B.S. Food Science and Technology

Have you considered the benefits of using science to make food healthier, tastier and safer?
Degree Type Bachelor of Science
Careers and Salary Annual Employment Report
Delivery On Campus

Real-world science makes food healthier, tastier and safer! UW-Stout's Bachelor of Science degree in Food Science and Technology prepares you for a rewarding career. Our graduates work as food technologists, food scientists, technical consultants, product development managers and research and development (R&D) directors for food manufacturers, scientific research labs and government agencies.

Food safety workshop helps educate processors, protect consumers

One in six Americans or roughly 48 million every year get sick from foodborne illnesses, according to the Centers for Disease Control and Prevention.
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Our academic program incorporates principles and concepts in the physical, biological and engineering sciences, and applies them to the scientific and technological aspects of food analysis, safety, development and processing. If you are interested in integrating these various disciplines to assure a high quality, safe and nutritious food supply, then we can help you achieve your goal.  You will graduate with the skills and knowledge in:

  • Organic chemistry and microbiology
  • Nutrition and food analysis
  • Sensory evaluation
  • Quality management in food processing
  • Food marketing and management
  • Human relations and organizational leadership

A matter of taste

Food science students research consumers’ favorite flavors
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Our program combines the sciences of chemistry and microbiology — with engineering and nutrition — all centered around food. You will study the basic science and applied aspects of food and food ingredients in our innovative classes and through challenging, fun hands-on experiences.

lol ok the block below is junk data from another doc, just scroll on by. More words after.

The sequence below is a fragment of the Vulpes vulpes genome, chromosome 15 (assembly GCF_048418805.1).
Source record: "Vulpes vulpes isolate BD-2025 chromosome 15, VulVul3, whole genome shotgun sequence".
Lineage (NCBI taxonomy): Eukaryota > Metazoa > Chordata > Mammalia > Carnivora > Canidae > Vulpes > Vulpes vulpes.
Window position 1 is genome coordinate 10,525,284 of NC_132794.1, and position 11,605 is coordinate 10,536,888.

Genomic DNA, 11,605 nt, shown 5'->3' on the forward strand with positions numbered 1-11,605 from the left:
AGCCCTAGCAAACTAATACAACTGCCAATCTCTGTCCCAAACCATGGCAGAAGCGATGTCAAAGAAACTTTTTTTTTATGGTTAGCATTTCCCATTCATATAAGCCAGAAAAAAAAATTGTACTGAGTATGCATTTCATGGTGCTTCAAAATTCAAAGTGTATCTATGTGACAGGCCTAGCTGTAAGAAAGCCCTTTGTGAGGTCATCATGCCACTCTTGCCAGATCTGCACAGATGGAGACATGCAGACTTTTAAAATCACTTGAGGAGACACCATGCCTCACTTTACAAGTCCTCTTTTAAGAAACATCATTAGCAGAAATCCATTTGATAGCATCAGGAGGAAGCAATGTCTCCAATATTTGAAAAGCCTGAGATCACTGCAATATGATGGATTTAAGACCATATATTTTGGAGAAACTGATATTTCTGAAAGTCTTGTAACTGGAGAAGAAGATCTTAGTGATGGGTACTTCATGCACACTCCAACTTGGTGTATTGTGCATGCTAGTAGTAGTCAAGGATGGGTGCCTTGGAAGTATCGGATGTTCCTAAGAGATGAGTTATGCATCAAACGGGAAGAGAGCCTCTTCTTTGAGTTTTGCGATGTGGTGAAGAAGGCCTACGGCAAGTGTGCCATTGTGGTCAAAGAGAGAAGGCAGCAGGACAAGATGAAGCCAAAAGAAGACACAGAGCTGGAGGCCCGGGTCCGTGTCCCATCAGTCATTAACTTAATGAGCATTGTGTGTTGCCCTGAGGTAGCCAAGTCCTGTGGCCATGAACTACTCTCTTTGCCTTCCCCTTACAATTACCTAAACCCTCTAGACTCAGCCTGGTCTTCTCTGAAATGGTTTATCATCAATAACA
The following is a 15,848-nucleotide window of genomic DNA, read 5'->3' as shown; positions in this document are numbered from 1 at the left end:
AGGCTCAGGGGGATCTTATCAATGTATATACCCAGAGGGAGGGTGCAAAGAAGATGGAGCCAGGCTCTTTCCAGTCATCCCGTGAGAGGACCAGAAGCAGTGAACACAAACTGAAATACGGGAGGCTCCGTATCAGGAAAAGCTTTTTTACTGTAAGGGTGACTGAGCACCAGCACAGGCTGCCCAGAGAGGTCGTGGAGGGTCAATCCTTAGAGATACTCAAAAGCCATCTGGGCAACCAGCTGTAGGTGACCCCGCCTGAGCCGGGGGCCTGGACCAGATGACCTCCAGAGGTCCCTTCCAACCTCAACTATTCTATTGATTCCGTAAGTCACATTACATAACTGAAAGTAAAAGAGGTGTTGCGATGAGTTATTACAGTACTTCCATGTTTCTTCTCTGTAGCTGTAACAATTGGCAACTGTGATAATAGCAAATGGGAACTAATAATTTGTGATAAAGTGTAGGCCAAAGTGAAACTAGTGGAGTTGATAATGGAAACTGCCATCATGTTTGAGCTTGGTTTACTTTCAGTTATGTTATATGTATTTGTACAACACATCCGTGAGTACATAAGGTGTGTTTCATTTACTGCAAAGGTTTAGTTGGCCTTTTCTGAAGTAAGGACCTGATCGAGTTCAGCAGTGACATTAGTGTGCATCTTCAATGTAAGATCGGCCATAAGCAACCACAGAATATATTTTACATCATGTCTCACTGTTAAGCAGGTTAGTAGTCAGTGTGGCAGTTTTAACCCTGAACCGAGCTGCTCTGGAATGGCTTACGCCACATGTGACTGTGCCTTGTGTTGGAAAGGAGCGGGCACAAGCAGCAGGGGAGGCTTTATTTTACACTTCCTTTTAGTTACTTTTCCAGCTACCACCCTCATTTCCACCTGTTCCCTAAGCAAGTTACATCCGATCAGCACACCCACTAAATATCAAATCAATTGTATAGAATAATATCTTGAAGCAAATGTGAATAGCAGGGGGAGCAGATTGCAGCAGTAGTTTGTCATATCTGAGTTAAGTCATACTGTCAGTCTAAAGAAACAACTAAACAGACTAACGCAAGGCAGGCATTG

Objectives & Outcomes

The Food Science and Technology program consists of three sections of study.

  1. General Education (43 credits)
  2. Major Studies (59-62 credits)
  3. Electives, Minor or Student-Designed Concentration (15-18 credits)

Start off running with either our “Food Science as a Profession” or “Farm to Fork: Food Issues” courses.

The major studies section will satisfy your scientific and analytical appetite with more than 14 food-related courses, including food and organic chemistry, nutrition, food engineering, sensory evaluation, food quality and food processing.

The third section gives you great flexibility. Customize your degree program, add a minor, designate general transfer credits as electives, or do all of the above.

Refer to the Program Overview link for details on the complete program and a suggested four-year sequence plan, as well as recommended electives for planning a student-designed concentration.

Labs & Facilities

The Department of Food and Nutrition houses the following facilities:

  • three fully functional test kitchens
  • an experimental foods laboratory
  • a food production management laboratory
  • a sensory evaluation laboratory
  • a research laboratory
  • a food processing laboratory
  • a dietetic assessment laboratory
  • a human performance laboratory

Each kitchen accommodates up to 22 students. The food processing lab is equipped with a Groen cook/chill system with pump/fill station and Dixie vacuum can sealer, a vertical batch retort for canning, and an extruder.

Career Opportunities

With our Food Science and Technology degree, you can develop new food products with the opportunity to solve real-world problems. The program’s field experience/independent study/co-op component provides an excellent hands-on opportunity to affirm your interest area. Our graduates pursue many fields of interest:

  • New product development
  • Food business management
  • Ingredient technology
  • Food safety
  • Food analysis
  • Process development
  • Technical consulting
  • And more
FST Advisory Board

2018 FST Advisory Board

  • Gour Choudhury, Professor
    University of California-Fresno
  • Christina Dinauer, CEHHS/Food and Nutrition
  • Catherine Earp, Student in FST
  • Karen Gunderson, Head of Innovation Team at the R & D Center
    Green Bay, WI
  • Carol Mooney, CEHHS/School of Education
  • Heather Nelson, Food Scientist
    Global Research and Development - Beam Global Spirits & Wine, Louisville, KY
  • Nick Radzinski, Food Scientist 
    Brakebush Brothers, Westfield, WI
  • Cynthia Rohrer, CEHHS/Food and Nutrition
  • Regan Schultz, National Sales Manager Vending and Convenience Stores
    Hormel, Austin, MN
  • Ashley Smolen
    Whole Foods Market, St. Paul, MN
  • Bill Wikrent, LTS
    Go Further

    M.S. Degree in Food and Nutritional Sciences

    Offers graduate students two concentrations in food safety, food product development, nutrition, and health.

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